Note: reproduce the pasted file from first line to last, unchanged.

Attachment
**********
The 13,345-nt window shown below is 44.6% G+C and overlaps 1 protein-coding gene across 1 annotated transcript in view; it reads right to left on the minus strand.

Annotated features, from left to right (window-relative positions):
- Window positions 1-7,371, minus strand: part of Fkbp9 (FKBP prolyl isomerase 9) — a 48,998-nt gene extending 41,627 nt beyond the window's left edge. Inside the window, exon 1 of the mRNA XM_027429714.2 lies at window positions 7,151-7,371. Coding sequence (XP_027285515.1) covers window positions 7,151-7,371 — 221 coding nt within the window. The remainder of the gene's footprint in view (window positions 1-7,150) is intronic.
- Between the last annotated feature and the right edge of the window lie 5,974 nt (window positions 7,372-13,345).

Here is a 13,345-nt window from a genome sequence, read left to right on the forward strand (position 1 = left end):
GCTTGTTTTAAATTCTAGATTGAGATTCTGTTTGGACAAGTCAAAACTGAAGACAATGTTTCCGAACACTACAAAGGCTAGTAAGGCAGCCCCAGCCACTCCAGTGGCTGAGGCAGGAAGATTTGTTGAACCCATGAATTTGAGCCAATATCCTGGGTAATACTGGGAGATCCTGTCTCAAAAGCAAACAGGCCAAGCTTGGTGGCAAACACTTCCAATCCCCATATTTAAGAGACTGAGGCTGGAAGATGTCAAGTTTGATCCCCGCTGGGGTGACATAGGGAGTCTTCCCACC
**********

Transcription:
The 13,345-nt window shown below is 44.6% G+C and overlaps 1 protein-coding gene across 1 annotated transcript in view; it reads right to left on the minus strand.

Annotated features, from left to right (window-relative positions):
- Window positions 1-7,371, minus strand: part of Fkbp9 (FKBP prolyl isomerase 9) — a 48,998-nt gene extending 41,627 nt beyond the window's left edge. Inside the window, exon 1 of the mRNA XM_027429714.2 lies at window positions 7,151-7,371. Coding sequence (XP_027285515.1) covers window positions 7,151-7,371 — 221 coding nt within the window. The remainder of the gene's footprint in view (window positions 1-7,150) is intronic.
- Between the last annotated feature and the right edge of the window lie 5,974 nt (window positions 7,372-13,345).

Here is a 13,345-nt window from a genome sequence, read left to right on the forward strand (position 1 = left end):
GCTTGTTTTAAATTCTAGATTGAGATTCTGTTTGGACAAGTCAAAACTGAAGACAATGTTTCCGAACACTACAAAGGCTAGTAAGGCAGCCCCAGCCACTCCAGTGGCTGAGGCAGGAAGATTTGTTGAACCCATGAATTTGAGCCAATATCCTGGGTAATACTGGGAGATCCTGTCTCAAAAGCAAACAGGCCAAGCTTGGTGGCAAACACTTCCAATCCCCATATTTAAGAGACTGAGGCTGGAAGATGTCAAGTTTGATCCCCGCTGGGGTGACATAGGGAGTCTTCCCACC